Parashat Emor

Sefirat Ha-Omer--Time As Text

Our changing observance of the period between Passover and Shavuot reflects our sensitivity to the realities of our history.

Print this page Print this page

Crucially, however, the Jewish people also never erased anything. The more recent events which occurred during the Omer period, and our responses to them, were never allowed to supercede the older ones; they live, like commentaries and addendum on a page of Talmud, side by side, together, vying perhaps for our attention, but all given equal time.

This openness to the realities of our history, this willingness to notice and respond communally to events as they occur in the real world, and not only to see the world through the prism of pre-ordained understandings is, I believe, a particularly Jewish genius. The way we relate to time is multi-layered. Our past, our present, our future, are all here, with us. Nothing old is forgotten; nothing new is ignored. New events, sometimes contradictory ones, are assimilated into our personal and communal consciousness, as we try to balance our mourning of old tragedies with our celebration of new triumphs.

I sometimes think that those elements of the Jewish community who remain, for whatever reasons, locked into old, narrow, unchanging views of Jewish history and Jewish life fail, in some profound way, to understand this message. For those of us who celebrate them, the holidays of Yom Ha'atzma'ut and Yom Yerushalayim spice our memory of the failure of Rabbi Akiba and Bar Kochba to free themselves of Roman rule with the joy of the modern Jewish victory over a would-be oppressor, and the liberation of Jerusalem.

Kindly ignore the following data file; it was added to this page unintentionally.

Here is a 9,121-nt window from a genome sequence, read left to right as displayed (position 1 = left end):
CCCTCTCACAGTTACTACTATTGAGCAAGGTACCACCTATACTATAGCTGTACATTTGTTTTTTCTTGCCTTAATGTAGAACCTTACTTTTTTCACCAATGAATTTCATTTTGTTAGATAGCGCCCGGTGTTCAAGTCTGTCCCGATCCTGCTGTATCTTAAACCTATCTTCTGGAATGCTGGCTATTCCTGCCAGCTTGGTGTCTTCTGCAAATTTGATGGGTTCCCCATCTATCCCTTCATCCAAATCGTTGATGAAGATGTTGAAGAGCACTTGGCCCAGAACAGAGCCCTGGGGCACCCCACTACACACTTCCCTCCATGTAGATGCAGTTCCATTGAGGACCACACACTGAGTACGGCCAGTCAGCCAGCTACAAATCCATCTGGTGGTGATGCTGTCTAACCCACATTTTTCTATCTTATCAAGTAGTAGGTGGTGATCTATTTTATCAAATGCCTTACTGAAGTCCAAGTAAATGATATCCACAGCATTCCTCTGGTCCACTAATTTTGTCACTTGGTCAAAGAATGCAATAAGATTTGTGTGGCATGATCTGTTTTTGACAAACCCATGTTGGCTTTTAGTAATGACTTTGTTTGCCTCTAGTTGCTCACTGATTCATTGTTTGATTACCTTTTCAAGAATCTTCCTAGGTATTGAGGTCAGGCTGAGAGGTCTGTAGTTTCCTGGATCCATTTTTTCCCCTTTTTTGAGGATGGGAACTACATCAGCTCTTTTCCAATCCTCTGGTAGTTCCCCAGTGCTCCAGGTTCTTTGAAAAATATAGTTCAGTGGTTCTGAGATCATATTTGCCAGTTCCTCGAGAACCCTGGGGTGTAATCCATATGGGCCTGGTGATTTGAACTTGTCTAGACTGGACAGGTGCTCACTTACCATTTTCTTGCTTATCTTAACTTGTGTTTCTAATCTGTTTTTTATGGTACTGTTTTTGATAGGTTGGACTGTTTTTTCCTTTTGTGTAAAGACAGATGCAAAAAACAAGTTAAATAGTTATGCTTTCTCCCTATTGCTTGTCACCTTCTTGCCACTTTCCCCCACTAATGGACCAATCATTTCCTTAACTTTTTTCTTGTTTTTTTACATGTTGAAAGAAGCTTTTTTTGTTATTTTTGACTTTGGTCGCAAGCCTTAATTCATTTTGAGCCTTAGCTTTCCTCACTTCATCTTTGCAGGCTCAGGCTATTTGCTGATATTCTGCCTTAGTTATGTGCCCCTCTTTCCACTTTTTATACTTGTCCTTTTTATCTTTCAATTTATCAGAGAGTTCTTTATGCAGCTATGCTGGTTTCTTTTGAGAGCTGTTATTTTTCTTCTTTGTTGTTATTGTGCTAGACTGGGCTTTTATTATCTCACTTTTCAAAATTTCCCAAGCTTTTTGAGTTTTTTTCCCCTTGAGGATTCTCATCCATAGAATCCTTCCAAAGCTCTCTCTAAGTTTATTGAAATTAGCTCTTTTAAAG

All of these events which occurred during the Sefirat Ha'omer period, along with everything else that we have gone through as a people, are remembered, commemorated, felt. They are, in fact, through our yearly experience of them, happening, again and again, in our memory and our imagination, as we continue to try to make sense of the unfolding text of Jewish history.

Did you like this article?  MyJewishLearning is a not-for-profit organization.

Please consider making a donation today.

Rabbi Shimon Felix

Rabbi Shimon Felix is the Israel Director of the Bronfman Youth Fellowships in Israel. He lives with his family in Jerusalem, and has taught in a wide variety of educational frameworks in Israel and abroad.